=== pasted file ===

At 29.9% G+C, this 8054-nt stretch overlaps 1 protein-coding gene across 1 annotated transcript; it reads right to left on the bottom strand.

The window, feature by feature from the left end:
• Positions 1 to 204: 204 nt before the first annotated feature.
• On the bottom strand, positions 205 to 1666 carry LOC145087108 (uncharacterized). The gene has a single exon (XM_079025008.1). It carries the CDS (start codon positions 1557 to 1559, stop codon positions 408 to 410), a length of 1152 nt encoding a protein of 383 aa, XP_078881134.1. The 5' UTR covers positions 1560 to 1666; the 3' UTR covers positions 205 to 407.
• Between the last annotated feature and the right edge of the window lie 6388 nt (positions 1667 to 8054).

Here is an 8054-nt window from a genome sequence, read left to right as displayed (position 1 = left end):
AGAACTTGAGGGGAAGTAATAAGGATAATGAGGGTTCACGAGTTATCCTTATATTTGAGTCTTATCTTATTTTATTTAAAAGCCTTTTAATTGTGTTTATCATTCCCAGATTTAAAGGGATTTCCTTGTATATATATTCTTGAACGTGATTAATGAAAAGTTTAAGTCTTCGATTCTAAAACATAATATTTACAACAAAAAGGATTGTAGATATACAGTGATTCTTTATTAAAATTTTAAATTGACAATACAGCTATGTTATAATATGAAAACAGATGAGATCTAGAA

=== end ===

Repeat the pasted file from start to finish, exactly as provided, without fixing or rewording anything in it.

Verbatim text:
At 29.9% G+C, this 8054-nt stretch overlaps 1 protein-coding gene across 1 annotated transcript; it reads right to left on the bottom strand.

The window, feature by feature from the left end:
• Positions 1 to 204: 204 nt before the first annotated feature.
• On the bottom strand, positions 205 to 1666 carry LOC145087108 (uncharacterized). The gene has a single exon (XM_079025008.1). It carries the CDS (start codon positions 1557 to 1559, stop codon positions 408 to 410), a length of 1152 nt encoding a protein of 383 aa, XP_078881134.1. The 5' UTR covers positions 1560 to 1666; the 3' UTR covers positions 205 to 407.
• Between the last annotated feature and the right edge of the window lie 6388 nt (positions 1667 to 8054).

Here is an 8054-nt window from a genome sequence, read left to right as displayed (position 1 = left end):
AGAACTTGAGGGGAAGTAATAAGGATAATGAGGGTTCACGAGTTATCCTTATATTTGAGTCTTATCTTATTTTATTTAAAAGCCTTTTAATTGTGTTTATCATTCCCAGATTTAAAGGGATTTCCTTGTATATATATTCTTGAACGTGATTAATGAAAAGTTTAAGTCTTCGATTCTAAAACATAATATTTACAACAAAAAGGATTGTAGATATACAGTGATTCTTTATTAAAATTTTAAATTGACAATACAGCTATGTTATAATATGAAAACAGATGAGATCTAGAA